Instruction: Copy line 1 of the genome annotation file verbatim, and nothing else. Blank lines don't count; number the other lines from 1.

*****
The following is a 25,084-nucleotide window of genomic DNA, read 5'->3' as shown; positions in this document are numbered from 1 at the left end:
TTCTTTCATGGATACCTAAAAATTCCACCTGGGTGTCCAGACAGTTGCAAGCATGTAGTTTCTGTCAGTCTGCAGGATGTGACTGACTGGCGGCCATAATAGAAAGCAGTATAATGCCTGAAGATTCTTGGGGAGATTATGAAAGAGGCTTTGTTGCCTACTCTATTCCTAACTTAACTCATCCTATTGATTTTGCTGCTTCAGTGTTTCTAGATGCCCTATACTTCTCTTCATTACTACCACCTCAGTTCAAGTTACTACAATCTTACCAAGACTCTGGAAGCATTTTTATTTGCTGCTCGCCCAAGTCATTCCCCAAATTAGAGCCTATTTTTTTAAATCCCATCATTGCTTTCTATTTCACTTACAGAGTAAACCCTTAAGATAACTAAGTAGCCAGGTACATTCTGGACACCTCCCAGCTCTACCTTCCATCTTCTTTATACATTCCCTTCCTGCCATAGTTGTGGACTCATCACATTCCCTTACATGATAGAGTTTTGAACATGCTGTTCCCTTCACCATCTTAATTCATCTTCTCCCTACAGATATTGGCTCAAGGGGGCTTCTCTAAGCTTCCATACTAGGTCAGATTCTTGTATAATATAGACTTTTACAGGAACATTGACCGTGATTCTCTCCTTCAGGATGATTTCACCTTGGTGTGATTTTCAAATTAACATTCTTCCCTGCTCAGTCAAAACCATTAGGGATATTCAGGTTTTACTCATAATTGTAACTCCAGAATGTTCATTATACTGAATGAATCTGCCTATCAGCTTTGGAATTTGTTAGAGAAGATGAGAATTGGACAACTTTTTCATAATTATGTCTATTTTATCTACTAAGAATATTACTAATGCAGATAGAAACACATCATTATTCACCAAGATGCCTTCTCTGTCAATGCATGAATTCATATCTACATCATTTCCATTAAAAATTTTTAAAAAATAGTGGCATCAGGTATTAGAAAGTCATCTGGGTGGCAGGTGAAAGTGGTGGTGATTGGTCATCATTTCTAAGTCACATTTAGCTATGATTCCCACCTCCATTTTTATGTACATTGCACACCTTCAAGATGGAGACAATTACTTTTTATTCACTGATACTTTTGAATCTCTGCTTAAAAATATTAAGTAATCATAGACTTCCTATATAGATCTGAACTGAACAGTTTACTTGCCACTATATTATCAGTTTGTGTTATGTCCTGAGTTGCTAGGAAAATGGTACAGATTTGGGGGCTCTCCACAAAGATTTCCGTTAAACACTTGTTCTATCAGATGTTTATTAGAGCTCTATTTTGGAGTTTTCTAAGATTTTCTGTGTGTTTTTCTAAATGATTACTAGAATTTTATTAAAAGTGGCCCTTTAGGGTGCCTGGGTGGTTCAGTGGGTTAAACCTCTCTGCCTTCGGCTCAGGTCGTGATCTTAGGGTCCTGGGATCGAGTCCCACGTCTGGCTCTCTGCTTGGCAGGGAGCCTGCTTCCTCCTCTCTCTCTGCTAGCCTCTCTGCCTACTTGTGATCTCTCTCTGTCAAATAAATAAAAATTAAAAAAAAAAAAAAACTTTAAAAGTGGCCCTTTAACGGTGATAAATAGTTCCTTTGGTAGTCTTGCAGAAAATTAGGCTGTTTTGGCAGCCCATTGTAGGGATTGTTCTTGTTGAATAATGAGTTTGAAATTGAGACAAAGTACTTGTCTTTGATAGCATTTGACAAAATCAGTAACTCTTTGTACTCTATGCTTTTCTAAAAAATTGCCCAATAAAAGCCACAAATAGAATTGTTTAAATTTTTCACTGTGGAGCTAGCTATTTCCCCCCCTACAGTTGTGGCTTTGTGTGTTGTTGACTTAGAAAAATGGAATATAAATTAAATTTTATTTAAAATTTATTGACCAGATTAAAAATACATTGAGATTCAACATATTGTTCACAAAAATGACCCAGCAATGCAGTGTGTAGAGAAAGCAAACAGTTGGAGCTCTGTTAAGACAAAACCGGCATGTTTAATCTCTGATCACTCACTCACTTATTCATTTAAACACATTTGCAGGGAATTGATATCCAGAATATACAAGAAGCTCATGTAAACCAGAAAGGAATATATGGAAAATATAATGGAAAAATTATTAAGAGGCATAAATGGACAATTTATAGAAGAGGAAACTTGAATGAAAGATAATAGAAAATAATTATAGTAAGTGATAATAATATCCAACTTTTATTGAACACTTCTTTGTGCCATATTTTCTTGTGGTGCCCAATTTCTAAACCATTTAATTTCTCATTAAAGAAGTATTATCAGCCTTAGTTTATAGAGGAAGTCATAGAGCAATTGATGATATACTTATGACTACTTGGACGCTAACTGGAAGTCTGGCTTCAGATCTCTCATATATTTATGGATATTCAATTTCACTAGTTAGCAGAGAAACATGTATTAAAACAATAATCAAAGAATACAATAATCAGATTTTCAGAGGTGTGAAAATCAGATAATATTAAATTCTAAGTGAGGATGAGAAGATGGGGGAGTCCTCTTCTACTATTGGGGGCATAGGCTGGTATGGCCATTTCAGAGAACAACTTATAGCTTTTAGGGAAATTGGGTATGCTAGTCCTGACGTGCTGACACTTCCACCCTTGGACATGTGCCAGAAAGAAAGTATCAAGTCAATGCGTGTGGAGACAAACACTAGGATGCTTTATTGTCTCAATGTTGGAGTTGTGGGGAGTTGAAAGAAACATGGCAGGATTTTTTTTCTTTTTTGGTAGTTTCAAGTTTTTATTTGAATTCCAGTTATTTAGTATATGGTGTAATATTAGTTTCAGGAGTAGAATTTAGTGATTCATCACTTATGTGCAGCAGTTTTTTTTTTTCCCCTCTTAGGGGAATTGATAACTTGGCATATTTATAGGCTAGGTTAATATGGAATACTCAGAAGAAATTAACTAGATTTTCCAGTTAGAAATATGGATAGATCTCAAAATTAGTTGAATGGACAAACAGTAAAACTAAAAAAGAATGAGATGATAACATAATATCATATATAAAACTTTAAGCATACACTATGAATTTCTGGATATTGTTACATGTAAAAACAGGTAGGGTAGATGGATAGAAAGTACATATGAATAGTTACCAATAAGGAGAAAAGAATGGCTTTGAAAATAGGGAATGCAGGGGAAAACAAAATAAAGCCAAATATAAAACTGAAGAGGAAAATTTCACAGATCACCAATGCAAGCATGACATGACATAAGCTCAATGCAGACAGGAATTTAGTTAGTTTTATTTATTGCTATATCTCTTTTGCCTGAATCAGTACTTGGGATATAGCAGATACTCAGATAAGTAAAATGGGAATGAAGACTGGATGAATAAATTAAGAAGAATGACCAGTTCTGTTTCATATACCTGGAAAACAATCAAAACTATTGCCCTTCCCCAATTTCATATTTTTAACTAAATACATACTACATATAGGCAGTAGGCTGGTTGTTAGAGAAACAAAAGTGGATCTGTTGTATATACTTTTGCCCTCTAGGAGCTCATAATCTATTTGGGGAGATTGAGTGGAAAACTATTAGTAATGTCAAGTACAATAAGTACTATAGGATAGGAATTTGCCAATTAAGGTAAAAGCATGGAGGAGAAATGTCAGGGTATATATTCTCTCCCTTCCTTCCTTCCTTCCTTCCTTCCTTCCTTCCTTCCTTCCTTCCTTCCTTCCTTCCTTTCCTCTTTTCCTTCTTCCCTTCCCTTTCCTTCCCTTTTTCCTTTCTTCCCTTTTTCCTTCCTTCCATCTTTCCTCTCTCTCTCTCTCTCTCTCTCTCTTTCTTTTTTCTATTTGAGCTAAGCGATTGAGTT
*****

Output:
The following is a 25,084-nucleotide window of genomic DNA, read 5'->3' as shown; positions in this document are numbered from 1 at the left end: